That Wily Wotan…

*

…“I know where the Wild Wood comes from.”

“Go on.”

“Wodin, or Odin, or Wotan…”

“Wild Wodin, is Myrddin Wyllt! …The High One… So, just how wild is Odin?”

“Wild enough to steal back the mead of inspiration from the Jotunn.”

“That’s pretty wild, how did he do that?”

“By assuming a disguise.”

“What kind of disguise?”

“He pretended he was a giant himself.”

“Oh, Lordy.” …

*

… Odin called himself, ‘The Evil One’.

All the Jotunn have those sort of names… ‘Death by Envy’, ‘Judgements Thrall’, ‘Bluff’ and ‘Bluster’ etc.

Still, as the God of Gods you would want to outdo all that, so, the Evil One, is pretty much the last word in giant names…

He set off in giant form for the farm of the mead-keeper’s brother.

Clever that.

Thor would have just gone straight to the mountain and the mead-keeper himself but Odin, he is all about turning brother against brother.

Wily you see…wild and wily, probably the same word and only a wise god would know that…anyway, the mead-keeper’s brother has nine human thralls working his farm and when the Evil One strolls onto the land and takes a look around he immediately sees his chance.

The thralls are weary with still a good third of the field to harvest and from the time it is taking for the sheaves to fall their scythes look a tad on the blunt side.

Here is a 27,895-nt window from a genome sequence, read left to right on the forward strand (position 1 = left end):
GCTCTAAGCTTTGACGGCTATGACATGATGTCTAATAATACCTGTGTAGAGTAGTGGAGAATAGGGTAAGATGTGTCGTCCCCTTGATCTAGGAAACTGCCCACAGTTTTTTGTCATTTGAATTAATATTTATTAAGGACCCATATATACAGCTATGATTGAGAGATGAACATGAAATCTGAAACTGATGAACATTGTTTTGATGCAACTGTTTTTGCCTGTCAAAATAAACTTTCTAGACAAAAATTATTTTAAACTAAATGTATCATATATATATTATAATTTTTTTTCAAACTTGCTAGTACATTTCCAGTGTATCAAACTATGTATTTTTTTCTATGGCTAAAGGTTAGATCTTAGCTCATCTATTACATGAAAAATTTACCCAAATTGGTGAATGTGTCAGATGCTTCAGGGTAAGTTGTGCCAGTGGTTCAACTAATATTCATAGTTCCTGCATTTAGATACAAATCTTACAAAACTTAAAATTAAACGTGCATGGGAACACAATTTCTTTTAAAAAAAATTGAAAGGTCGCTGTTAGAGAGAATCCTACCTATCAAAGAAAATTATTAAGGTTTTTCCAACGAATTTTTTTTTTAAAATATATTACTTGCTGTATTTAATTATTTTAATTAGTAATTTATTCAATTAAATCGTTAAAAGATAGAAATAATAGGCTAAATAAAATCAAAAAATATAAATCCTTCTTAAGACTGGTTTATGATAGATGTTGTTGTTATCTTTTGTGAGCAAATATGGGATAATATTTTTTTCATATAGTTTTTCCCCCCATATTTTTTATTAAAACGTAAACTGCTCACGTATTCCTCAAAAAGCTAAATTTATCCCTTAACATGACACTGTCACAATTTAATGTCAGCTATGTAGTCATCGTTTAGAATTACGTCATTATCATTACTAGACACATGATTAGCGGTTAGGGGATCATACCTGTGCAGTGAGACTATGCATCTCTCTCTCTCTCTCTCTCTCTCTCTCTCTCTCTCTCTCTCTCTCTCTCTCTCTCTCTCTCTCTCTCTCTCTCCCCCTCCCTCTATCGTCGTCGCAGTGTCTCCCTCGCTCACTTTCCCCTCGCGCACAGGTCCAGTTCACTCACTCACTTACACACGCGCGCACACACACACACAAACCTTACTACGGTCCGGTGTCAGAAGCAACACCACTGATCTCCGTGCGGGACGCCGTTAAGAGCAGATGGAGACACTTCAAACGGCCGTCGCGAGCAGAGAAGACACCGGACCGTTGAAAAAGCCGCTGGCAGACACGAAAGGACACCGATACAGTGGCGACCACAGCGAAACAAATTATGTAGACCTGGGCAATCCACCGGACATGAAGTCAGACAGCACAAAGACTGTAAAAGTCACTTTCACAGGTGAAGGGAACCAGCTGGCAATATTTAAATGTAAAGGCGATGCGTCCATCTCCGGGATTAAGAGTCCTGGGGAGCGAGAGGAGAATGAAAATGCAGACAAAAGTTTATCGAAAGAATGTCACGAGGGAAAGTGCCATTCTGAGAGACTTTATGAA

The Evil One pulls a whetstone from his pouch, “Need an edge?” he says, all nonchalant like, to the nearest farm-hand and holds out the hone.

“Do I ever,” replies the farm-hand and when the others see what he is about they crowd around the God, disguised as a giant, in the hope of getting an edge too.

The Evil One duly obliges and as every last jack of them is impressed with their new edge they ask if the hone is for sale.

“I might consider selling it to the one man who can feast me tonight in the manner to which I have become accustomed,” says the Evil One.

Oh, they are all up for that, hell yes, falling over themselves they are to feast the Evil One that night.

Odin squints at them through his one eye and smiles grimly, then he tosses the whetstone high in the air.

Up into the summer sky it arches, glinting in the sunlight, like blue-silver.

Up go the heads of all the thralls to watch it, with not a thought for anything or anyone else, all hoping to be the one to catch it, which they all do actually, every last jack of them.

They jostle, and turn, and run backwards, and flail, and they all catch the edge real good.

Slice each others gullets they do…

The whetstone, when it finally falls to earth, lands in a field of nine dead bodies, and the Evil One, he stoops, and bends, and picks it up, places it back in his pouch and traipses off back down the road the same way he came…whistling… a somewhat plaintiff tune… it has to be admitted.

Excerpt from, ‘Giants Dance’ – Stuart France and Sue Vincent

 

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